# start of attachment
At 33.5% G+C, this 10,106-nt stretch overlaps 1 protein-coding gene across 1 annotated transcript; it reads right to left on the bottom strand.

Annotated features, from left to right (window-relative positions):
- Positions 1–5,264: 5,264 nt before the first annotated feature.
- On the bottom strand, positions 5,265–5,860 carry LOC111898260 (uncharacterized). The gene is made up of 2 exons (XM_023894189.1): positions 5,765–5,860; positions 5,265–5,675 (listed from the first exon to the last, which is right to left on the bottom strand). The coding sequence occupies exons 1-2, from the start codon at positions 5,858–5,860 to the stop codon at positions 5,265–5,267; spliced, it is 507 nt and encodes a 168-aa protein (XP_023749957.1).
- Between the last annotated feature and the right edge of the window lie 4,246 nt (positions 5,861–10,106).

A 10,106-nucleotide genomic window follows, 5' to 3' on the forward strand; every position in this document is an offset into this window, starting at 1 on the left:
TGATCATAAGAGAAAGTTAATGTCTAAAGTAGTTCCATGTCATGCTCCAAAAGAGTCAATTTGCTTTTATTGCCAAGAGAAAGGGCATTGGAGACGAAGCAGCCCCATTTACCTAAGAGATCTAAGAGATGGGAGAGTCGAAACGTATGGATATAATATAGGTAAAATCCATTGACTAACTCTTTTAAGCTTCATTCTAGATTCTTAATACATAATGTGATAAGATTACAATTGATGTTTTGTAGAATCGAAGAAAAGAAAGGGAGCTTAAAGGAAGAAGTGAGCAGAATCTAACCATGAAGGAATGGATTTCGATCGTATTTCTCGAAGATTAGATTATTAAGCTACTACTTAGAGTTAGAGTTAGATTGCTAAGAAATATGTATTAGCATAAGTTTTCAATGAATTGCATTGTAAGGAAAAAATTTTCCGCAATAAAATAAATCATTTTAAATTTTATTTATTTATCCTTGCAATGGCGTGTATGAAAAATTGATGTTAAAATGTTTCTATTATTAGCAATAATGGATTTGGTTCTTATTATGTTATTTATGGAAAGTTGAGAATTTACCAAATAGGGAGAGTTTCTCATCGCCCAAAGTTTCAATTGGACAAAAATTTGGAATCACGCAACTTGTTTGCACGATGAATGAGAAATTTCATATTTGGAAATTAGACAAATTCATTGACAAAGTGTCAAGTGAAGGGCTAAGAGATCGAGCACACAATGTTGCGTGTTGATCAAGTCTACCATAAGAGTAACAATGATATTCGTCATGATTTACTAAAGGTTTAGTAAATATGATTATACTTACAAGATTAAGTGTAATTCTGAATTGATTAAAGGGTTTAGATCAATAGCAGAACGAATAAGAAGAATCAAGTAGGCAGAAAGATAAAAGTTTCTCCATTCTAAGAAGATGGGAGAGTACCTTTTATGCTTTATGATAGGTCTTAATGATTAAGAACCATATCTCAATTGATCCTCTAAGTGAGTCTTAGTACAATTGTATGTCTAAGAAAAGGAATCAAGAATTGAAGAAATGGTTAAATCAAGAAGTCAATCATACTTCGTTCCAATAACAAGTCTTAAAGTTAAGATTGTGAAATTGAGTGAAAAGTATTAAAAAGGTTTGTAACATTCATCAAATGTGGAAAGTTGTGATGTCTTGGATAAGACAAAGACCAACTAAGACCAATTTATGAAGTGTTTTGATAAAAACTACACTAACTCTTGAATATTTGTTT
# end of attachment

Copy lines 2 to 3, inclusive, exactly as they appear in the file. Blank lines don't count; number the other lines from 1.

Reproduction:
Annotated features, from left to right (window-relative positions):
- Positions 1–5,264: 5,264 nt before the first annotated feature.